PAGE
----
The FreeBSD Foundation announced today that it has deployed Juniper Networks® EX4200 Ethernet Switches with Virtual Chassis technology as the high-performance communication infrastructure for the FreeBSD Project's new US East Coast site. The Virtual Chassis technology provided by the EX4200 switches, which were donated to The FreeBSD Foundation by Juniper Networks, ensures that the high availability and bandwidth demands of the FreeBSD Project are met through a scalable stackable chassis form factor.
The East Coast site will allow the FreeBSD Project to mirror critical systems from their US West Coast sites and also support more services for end-users and developers. Juniper's donation helps to extend and enhance the Project's ability to provide pre-built packages to users by enlarging the pool of package-building systems. Perhaps most importantly, it decreases latency and increases accessibility of key FreeBSD infrastructure for the many users and developers on the East Coast of the United States as well as in Europe.
“Juniper is proud to be working with The FreeBSD Foundation to enhance the accessibility, innovation and scalability of the FreeBSD Project,” Michael Bushong, Senior Director of Junos® OS Product Management at Juniper Networks. “FreeBSD provides a stable and scalable platform for the Junos® operating system, and we are pleased to support this project building new functionality to enable its extensive development community.”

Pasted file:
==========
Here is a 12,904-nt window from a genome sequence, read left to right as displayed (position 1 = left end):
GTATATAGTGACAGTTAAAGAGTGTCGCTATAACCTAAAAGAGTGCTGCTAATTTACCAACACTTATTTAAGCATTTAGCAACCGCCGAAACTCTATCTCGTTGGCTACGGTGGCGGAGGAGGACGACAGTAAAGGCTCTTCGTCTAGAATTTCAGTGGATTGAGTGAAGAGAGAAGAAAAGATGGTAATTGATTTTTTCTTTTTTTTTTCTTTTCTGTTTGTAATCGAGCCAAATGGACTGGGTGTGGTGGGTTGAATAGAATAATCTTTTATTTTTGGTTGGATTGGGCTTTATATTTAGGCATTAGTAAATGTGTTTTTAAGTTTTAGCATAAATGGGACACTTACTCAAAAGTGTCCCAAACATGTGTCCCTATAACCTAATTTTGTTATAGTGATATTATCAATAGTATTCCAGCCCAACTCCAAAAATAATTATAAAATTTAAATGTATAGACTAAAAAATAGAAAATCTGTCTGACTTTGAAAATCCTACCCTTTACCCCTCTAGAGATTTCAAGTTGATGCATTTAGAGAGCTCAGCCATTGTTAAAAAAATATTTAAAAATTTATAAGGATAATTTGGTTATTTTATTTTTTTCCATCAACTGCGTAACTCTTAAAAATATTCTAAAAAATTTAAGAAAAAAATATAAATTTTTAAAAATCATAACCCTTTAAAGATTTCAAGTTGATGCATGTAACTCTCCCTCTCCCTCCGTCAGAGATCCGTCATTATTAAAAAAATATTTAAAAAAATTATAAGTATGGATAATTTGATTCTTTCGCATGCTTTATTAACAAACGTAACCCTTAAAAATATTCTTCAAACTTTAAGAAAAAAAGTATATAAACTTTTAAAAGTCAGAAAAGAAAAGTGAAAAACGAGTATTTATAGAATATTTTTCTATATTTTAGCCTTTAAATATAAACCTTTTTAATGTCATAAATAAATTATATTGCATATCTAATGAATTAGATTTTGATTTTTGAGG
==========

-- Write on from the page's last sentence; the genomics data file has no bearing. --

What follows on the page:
According to Robert Watson, a core team member for the FreeBSD Project and Director of the FreeBSD Foundation, "This donation establishes Juniper as one of our leading hardware donors and builds on its track record of community involvement." Robert noted that Juniper's community involvement includes "their contribution of the Junos MIPS architecture port of FreeBSD." The FreeBSD Foundation helped to coordinate Juniper's hardware donation and Juniper engineers worked with members of the FreeBSD system administration team to integrate the EX4200 switches into the East Coast site.
About the FreeBSD Foundation:
The FreeBSD Foundation is a 501(c)(3) non-profit organization dedicated to supporting the FreeBSD Project and community. The Foundation gratefully accepts donations from individuals and businesses, using them to fund and manage projects, sponsor FreeBSD events, Developer Summits and provide travel grants to FreeBSD developers. In addition, the Foundation represents the FreeBSD Project in executing contracts, license agreements, and other legal arrangements that require a recognized legal entity. The FreeBSD Foundation is entirely supported by donations. More information about The FreeBSD Foundation is available on the web.
About Juniper Networks:
Juniper Networks is in the business of network innovation. From devices to data centers, from consumers to cloud providers, Juniper Networks delivers the software, silicon and systems that transform the experience and economics of networking. Additional information can be found at Juniper Networks.
Juniper Networks and Junos are registered trademarks of Juniper Networks, Inc. in the United States and other countries. The Juniper Networks and Junos logos are trademarks of Juniper Networks, Inc. All other trademarks, service marks, registered trademarks, or registered service marks are the property of their respective owners.